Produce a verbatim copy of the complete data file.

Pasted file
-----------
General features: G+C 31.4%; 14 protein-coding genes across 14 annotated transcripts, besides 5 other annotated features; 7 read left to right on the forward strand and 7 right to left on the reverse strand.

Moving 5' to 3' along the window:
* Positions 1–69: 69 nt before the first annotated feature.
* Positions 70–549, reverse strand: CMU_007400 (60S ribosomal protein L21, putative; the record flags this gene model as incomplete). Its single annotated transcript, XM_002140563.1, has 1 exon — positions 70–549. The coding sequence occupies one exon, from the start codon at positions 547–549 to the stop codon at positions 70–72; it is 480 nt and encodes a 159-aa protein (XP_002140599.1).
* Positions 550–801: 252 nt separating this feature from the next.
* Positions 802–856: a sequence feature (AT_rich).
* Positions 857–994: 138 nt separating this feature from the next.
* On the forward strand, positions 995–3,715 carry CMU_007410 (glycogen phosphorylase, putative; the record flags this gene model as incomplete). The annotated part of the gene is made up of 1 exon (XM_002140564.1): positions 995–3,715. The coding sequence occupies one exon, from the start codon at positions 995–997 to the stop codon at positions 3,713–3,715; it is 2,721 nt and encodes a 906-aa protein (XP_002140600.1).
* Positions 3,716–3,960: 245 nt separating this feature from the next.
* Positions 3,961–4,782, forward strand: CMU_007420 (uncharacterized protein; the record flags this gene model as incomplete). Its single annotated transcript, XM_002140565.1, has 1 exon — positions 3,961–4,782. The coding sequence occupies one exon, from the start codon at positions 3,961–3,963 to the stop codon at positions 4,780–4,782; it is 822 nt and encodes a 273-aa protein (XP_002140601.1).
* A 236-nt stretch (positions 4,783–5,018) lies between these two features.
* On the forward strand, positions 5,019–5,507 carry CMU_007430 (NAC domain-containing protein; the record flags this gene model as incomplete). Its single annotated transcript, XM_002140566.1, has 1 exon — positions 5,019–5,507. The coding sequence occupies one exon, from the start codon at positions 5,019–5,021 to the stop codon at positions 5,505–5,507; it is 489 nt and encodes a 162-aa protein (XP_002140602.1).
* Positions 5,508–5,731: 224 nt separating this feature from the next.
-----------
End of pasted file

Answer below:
General features: G+C 31.4%; 14 protein-coding genes across 14 annotated transcripts, besides 5 other annotated features; 7 read left to right on the forward strand and 7 right to left on the reverse strand.

Moving 5' to 3' along the window:
* Positions 1–69: 69 nt before the first annotated feature.
* Positions 70–549, reverse strand: CMU_007400 (60S ribosomal protein L21, putative; the record flags this gene model as incomplete). Its single annotated transcript, XM_002140563.1, has 1 exon — positions 70–549. The coding sequence occupies one exon, from the start codon at positions 547–549 to the stop codon at positions 70–72; it is 480 nt and encodes a 159-aa protein (XP_002140599.1).
* Positions 550–801: 252 nt separating this feature from the next.
* Positions 802–856: a sequence feature (AT_rich).
* Positions 857–994: 138 nt separating this feature from the next.
* On the forward strand, positions 995–3,715 carry CMU_007410 (glycogen phosphorylase, putative; the record flags this gene model as incomplete). The annotated part of the gene is made up of 1 exon (XM_002140564.1): positions 995–3,715. The coding sequence occupies one exon, from the start codon at positions 995–997 to the stop codon at positions 3,713–3,715; it is 2,721 nt and encodes a 906-aa protein (XP_002140600.1).
* Positions 3,716–3,960: 245 nt separating this feature from the next.
* Positions 3,961–4,782, forward strand: CMU_007420 (uncharacterized protein; the record flags this gene model as incomplete). Its single annotated transcript, XM_002140565.1, has 1 exon — positions 3,961–4,782. The coding sequence occupies one exon, from the start codon at positions 3,961–3,963 to the stop codon at positions 4,780–4,782; it is 822 nt and encodes a 273-aa protein (XP_002140601.1).
* A 236-nt stretch (positions 4,783–5,018) lies between these two features.
* On the forward strand, positions 5,019–5,507 carry CMU_007430 (NAC domain-containing protein; the record flags this gene model as incomplete). Its single annotated transcript, XM_002140566.1, has 1 exon — positions 5,019–5,507. The coding sequence occupies one exon, from the start codon at positions 5,019–5,021 to the stop codon at positions 5,505–5,507; it is 489 nt and encodes a 162-aa protein (XP_002140602.1).
* Positions 5,508–5,731: 224 nt separating this feature from the next.